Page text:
July 1990, Volume 40, Issue 7

Original Article


Muhammad Shoaib Akhtar  ( Department of Physiology and Pharmacology, University of Agriculture, Faisalabad. )
Abdul Qayyum Qureshi  ( Department of Physiology and Pharmacology, University of Agriculture, Faisalabad. )
Javed Iqbal  ( Department of Physiology and Pharmacology, University of Agriculture, Faisalabad. )


Effects of powdered Mucuna pruriens seeds on blood glucose levels were investigated in normal and aioxan-diabetic rabbits. In norma/group 0.5,1 and2 g/kg of M. pruriens pulv significantly decreased the blood glucose levels while in alloxan-diabetic rabbits only 1 and 2 g/kg body weight caused a significant fall. The reference drug, acetohexamide in 500 mg/kg dose significantly reduced the blood glucose levels but in normal rabbits only. High levels of trace elements like manganese, zinc, and others were found in these seeds. Therefore, it is conceivable that M. pruriens seeds contain hypoglycaemic principles, may be both organic and mineral, which seem to act indirectly by stimulating the release of insulin and/or by a direct insulin-like action (JPMA 40: 147, 1990).


The seeds of the plant, Mucuna pruriens, Linn (family: Leguminosae), locally known as Kawanch have been used since olden days in the traditional medicine to treat diabetes mellitus1. In addition, the seeds are con­sidered to possess netvine tonic, aphrodisiac and anthel­mintic properties2. A study was therefore carried out to investigate the hypoglycaemic activity of the M. pruriens seeds in normal and alloxan- diabetic rabbits. In addition, some elemental contents were determined to see their possible role in the mechanism of their hypoglycaemic effect.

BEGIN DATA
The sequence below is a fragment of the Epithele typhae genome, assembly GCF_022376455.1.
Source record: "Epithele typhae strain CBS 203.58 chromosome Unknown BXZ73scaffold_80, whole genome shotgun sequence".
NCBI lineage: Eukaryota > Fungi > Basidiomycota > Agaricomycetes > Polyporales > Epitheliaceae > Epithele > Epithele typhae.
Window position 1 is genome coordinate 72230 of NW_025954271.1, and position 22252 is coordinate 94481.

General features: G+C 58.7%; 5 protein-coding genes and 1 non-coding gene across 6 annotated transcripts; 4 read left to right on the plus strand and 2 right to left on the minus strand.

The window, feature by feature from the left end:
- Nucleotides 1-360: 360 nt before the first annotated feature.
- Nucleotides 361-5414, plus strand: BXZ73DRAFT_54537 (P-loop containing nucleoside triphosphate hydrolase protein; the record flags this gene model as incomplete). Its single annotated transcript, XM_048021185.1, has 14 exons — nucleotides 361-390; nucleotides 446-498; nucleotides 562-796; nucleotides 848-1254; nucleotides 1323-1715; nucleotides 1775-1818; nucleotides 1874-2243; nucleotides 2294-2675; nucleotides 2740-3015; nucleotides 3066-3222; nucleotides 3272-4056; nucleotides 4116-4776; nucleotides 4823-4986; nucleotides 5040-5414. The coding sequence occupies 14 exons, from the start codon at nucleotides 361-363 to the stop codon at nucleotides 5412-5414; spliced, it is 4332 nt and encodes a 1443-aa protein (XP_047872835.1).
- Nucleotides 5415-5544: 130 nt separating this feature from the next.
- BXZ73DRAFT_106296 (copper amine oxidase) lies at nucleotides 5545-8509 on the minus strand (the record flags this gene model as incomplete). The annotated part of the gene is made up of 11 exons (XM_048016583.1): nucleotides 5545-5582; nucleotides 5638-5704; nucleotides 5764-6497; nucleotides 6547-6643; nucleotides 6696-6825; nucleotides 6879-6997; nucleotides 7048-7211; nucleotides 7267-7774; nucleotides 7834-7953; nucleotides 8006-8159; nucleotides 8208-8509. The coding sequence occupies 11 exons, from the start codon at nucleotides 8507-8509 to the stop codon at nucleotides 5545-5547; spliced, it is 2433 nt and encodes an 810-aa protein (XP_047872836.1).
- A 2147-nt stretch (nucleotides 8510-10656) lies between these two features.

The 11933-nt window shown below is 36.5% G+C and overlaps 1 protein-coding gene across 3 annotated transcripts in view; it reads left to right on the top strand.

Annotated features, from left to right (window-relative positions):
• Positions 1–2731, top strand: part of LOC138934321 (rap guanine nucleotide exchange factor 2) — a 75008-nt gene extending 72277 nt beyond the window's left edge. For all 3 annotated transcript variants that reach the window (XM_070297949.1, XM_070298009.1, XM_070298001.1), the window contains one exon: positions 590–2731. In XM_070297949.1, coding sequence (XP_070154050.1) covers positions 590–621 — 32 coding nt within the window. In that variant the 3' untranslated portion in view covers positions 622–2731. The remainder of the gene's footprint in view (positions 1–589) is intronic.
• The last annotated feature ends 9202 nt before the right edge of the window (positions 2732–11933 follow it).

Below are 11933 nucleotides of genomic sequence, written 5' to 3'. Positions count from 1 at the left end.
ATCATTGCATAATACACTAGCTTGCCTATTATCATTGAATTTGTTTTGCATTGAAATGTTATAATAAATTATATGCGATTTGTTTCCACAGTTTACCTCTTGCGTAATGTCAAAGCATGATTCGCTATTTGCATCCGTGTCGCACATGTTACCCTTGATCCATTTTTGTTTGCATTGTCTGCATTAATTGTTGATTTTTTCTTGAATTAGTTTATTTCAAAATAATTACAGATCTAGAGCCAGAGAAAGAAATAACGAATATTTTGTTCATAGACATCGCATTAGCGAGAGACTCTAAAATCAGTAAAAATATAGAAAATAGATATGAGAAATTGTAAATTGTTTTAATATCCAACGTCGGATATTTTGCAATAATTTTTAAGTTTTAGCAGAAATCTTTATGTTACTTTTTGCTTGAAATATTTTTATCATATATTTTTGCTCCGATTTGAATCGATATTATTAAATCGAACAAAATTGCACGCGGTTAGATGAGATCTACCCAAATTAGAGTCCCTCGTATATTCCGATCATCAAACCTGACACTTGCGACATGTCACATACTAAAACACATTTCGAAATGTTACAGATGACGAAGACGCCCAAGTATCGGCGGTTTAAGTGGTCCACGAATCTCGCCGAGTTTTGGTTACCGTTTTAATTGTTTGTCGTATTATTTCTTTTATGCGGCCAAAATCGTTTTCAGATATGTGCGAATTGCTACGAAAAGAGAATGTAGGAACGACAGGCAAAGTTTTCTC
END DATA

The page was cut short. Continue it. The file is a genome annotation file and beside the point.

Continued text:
Alpha-D-glucose and alloxan monohydrate were purchased from B.D.H. Laboratories, Poole, England while glacial acetic acid, benzoic acid (sublimed), 0-toluidine, thiourea and trichloracetic acid were of E. Merck, Darmstadt, West Germany. Acetohexamide (Dimelor)R was obtained from Eli Lilly, Basingstoke, England. Adult male rabbits of a local strain, weighing 1-2kg were fed on green fodder and tap water ad lib. They were randomly divided into groups of 6 animals each. Similarly, groups of 6 animals each were made diabetic by injecting 150mg/kg body weight of alloxan intravenously. Eight days after injecting alloxan, the rabbits withblood glucose levels of 200-500 mg/ 100ml were conside4red as diabetic and used in the experiments.
Preparation and administration of drugs
The amount of M. pruriens pulv required for each rabbit was weighed and suspended in 15ml of 2% aqueous gum tragacanth solution and administered orally to each animal by using a feeding needle. Acetohexainide was also similarly administered.
Determination of blood glucose levels
Just after drug administration, 0.2ml of blood was collected from a marginal ear vein, further samples were collected at 2, 4, 8, 12 and 24 hours interval. The blood. glucose levels were determined by the 0-toluidine method3.